JIDOKA: a pillar of the lean manufacturing

I would like to write a post regarding my OSS for this week, JIDOKA. It’s a very interesting concept related with lean manufacturing, its founder is Sakichi Toyoda and it’s not only used by Toyota, nowadays, it’s used by many other big industries because it entails a lot of advantages.

The origin of Jidoka:
In 1896, Sakichi Toyoda invented Japan’s first self-powered loom called the “Toyoda Power Loom”. Subsequently, he incorporated lots of revolutionary inventions into his looms, including the weft-breakage automatic stopping device (which automatically stopped the loom when a thread breakage was detected), the warp supply device and the automatic shuttle changer. Then, in 1924, Sakichi invented the Type-G Toyoda Automatic Loom, the world’s first automatic loom with a non-stop shuttle-change motion. This loom automatically stopped when it detected a problem such as thread breakage.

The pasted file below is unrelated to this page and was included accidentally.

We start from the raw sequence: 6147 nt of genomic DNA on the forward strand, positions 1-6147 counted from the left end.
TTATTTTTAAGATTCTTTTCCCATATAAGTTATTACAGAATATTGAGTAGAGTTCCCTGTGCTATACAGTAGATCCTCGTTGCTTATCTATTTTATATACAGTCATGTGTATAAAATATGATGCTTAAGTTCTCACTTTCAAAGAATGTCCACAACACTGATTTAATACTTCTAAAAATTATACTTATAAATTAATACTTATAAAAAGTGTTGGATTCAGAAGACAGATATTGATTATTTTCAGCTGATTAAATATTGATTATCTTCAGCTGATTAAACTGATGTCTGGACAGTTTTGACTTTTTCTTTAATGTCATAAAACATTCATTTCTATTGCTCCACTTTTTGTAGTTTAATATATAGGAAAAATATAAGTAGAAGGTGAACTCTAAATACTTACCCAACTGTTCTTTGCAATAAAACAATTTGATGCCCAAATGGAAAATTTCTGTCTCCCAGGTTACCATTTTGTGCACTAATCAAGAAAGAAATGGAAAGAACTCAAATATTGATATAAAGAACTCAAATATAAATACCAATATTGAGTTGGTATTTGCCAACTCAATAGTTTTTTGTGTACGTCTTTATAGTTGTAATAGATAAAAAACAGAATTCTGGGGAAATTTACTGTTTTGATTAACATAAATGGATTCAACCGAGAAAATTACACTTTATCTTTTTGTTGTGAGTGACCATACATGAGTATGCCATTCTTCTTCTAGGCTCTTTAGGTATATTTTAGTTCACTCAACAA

The meaning of JIDOKA is “automation” or “autonomation” which implies “self-working” and “self-moving”, and JIDOKA can be defined as automation with a human touch. This concept is based in 4 main principles:

  1. Detect the abnormality or problem
  2. Stop the operation
  3. Fix or correct the immediate condition
  4. Investigate the root cause and install a countermeasure

As I said above, JIDOKA has some important advantages such as higher quality and machine up-time, reduction in labor, lower repair costs, improvement of the customer satisfaction and increase of the productivity. The purpose of this concept is to free equipment from the necessity of constant human attention, separate people from machines and allow workers to staff multiple operations.

JIDOKA allows authorizing the machine operator to stop the flow line so that defective pieces will not move to the next station. This term is very related with Just-In-Time (JIT), another lean manufacturing concept, because in JIT systems, it’s absolutely vital to produce with zero defects. As we can see in the following picture, they are the main two pillars (principles) of the Toyota Production System along with Just-In-Time.


Finally, I want to share a video with you in which you will see clearly the Toyota Production System (TPS):

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